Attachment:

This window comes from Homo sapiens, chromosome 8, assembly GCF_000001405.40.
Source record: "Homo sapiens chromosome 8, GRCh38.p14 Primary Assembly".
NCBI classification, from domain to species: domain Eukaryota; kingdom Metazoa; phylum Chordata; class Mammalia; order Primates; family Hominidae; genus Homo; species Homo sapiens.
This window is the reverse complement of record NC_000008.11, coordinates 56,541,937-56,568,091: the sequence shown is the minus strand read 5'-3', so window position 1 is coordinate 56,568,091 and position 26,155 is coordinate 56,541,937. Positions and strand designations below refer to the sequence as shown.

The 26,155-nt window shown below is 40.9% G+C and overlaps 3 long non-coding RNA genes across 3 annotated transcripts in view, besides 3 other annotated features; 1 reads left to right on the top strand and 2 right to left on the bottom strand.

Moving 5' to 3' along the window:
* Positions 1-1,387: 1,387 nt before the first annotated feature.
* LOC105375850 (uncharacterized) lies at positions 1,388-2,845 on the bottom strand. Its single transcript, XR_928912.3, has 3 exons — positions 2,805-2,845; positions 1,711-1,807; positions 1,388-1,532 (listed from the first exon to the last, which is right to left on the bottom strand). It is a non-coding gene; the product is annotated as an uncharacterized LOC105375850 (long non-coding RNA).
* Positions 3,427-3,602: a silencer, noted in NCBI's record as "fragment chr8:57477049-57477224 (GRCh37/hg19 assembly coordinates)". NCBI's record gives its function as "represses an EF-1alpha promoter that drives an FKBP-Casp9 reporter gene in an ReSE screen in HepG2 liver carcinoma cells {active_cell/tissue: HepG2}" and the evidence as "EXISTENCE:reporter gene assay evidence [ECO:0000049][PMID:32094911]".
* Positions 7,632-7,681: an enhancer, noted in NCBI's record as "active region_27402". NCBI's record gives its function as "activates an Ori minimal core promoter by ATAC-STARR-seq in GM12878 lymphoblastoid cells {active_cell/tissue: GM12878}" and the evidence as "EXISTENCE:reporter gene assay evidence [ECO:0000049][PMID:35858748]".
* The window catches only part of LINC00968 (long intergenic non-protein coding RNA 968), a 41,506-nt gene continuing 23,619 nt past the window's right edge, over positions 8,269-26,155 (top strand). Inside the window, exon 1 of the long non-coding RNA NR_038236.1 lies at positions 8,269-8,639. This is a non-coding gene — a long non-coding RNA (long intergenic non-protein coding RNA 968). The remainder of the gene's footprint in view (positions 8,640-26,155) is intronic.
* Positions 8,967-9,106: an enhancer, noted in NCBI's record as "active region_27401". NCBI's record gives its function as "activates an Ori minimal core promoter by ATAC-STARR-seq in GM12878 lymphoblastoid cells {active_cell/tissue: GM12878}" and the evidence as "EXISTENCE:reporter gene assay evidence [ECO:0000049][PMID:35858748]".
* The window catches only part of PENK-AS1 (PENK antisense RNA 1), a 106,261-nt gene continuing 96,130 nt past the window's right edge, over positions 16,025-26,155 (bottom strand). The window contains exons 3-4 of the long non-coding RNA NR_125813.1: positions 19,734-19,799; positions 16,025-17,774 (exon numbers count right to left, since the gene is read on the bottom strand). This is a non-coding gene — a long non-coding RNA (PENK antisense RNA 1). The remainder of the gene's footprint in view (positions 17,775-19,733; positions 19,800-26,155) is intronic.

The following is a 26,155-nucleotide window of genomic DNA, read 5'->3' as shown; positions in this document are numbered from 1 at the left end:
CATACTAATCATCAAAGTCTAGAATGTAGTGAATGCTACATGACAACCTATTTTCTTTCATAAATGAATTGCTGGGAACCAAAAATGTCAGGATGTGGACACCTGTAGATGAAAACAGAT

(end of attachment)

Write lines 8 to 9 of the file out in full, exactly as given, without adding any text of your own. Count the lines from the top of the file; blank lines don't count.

* LOC105375850 (uncharacterized) lies at positions 1,388-2,845 on the bottom strand. Its single transcript, XR_928912.3, has 3 exons — positions 2,805-2,845; positions 1,711-1,807; positions 1,388-1,532 (listed from the first exon to the last, which is right to left on the bottom strand). It is a non-coding gene; the product is annotated as an uncharacterized LOC105375850 (long non-coding RNA).
* Positions 3,427-3,602: a silencer, noted in NCBI's record as "fragment chr8:57477049-57477224 (GRCh37/hg19 assembly coordinates)". NCBI's record gives its function as "represses an EF-1alpha promoter that drives an FKBP-Casp9 reporter gene in an ReSE screen in HepG2 liver carcinoma cells {active_cell/tissue: HepG2}" and the evidence as "EXISTENCE:reporter gene assay evidence [ECO:0000049][PMID:32094911]".